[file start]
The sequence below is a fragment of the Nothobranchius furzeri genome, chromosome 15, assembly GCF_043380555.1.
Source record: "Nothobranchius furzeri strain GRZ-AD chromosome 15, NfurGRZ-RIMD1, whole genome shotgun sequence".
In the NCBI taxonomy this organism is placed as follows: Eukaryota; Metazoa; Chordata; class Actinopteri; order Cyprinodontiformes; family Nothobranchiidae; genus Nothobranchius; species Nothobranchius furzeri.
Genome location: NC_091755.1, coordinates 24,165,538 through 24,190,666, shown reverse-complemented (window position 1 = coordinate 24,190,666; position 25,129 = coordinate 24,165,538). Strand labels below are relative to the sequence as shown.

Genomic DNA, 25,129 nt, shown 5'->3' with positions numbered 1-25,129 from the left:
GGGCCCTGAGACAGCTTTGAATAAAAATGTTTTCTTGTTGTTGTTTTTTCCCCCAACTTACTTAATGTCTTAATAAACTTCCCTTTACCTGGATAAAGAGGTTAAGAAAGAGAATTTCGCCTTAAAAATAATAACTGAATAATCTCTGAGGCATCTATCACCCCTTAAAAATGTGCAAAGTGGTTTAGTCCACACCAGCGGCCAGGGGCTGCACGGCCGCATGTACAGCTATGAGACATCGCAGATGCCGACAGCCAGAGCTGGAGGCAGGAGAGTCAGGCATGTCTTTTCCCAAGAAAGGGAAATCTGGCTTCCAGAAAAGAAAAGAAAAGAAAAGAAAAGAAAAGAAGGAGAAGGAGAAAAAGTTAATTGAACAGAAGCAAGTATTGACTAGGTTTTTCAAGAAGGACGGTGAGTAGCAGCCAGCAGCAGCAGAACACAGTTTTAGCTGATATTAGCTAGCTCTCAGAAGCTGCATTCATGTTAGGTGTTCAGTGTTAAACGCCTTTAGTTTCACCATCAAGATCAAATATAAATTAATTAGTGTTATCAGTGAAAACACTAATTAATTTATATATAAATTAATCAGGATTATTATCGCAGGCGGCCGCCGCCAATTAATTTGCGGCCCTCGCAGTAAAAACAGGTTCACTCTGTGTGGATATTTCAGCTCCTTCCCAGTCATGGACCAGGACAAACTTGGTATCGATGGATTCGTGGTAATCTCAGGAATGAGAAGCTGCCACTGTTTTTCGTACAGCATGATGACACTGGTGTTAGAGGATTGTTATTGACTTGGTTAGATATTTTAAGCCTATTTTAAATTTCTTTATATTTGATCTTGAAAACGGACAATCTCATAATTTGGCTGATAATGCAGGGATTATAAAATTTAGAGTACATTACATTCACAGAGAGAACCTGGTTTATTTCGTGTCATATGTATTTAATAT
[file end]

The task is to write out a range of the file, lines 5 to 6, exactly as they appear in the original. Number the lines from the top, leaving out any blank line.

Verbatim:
Genomic DNA, 25,129 nt, shown 5'->3' with positions numbered 1-25,129 from the left:
GGGCCCTGAGACAGCTTTGAATAAAAATGTTTTCTTGTTGTTGTTTTTTCCCCCAACTTACTTAATGTCTTAATAAACTTCCCTTTACCTGGATAAAGAGGTTAAGAAAGAGAATTTCGCCTTAAAAATAATAACTGAATAATCTCTGAGGCATCTATCACCCCTTAAAAATGTGCAAAGTGGTTTAGTCCACACCAGCGGCCAGGGGCTGCACGGCCGCATGTACAGCTATGAGACATCGCAGATGCCGACAGCCAGAGCTGGAGGCAGGAGAGTCAGGCATGTCTTTTCCCAAGAAAGGGAAATCTGGCTTCCAGAAAAGAAAAGAAAAGAAAAGAAAAGAAAAGAAGGAGAAGGAGAAAAAGTTAATTGAACAGAAGCAAGTATTGACTAGGTTTTTCAAGAAGGACGGTGAGTAGCAGCCAGCAGCAGCAGAACACAGTTTTAGCTGATATTAGCTAGCTCTCAGAAGCTGCATTCATGTTAGGTGTTCAGTGTTAAACGCCTTTAGTTTCACCATCAAGATCAAATATAAATTAATTAGTGTTATCAGTGAAAACACTAATTAATTTATATATAAATTAATCAGGATTATTATCGCAGGCGGCCGCCGCCAATTAATTTGCGGCCCTCGCAGTAAAAACAGGTTCACTCTGTGTGGATATTTCAGCTCCTTCCCAGTCATGGACCAGGACAAACTTGGTATCGATGGATTCGTGGTAATCTCAGGAATGAGAAGCTGCCACTGTTTTTCGTACAGCATGATGACACTGGTGTTAGAGGATTGTTATTGACTTGGTTAGATATTTTAAGCCTATTTTAAATTTCTTTATATTTGATCTTGAAAACGGACAATCTCATAATTTGGCTGATAATGCAGGGATTATAAAATTTAGAGTACATTACATTCACAGAGAGAACCTGGTTTATTTCGTGTCATATGTATTTAATAT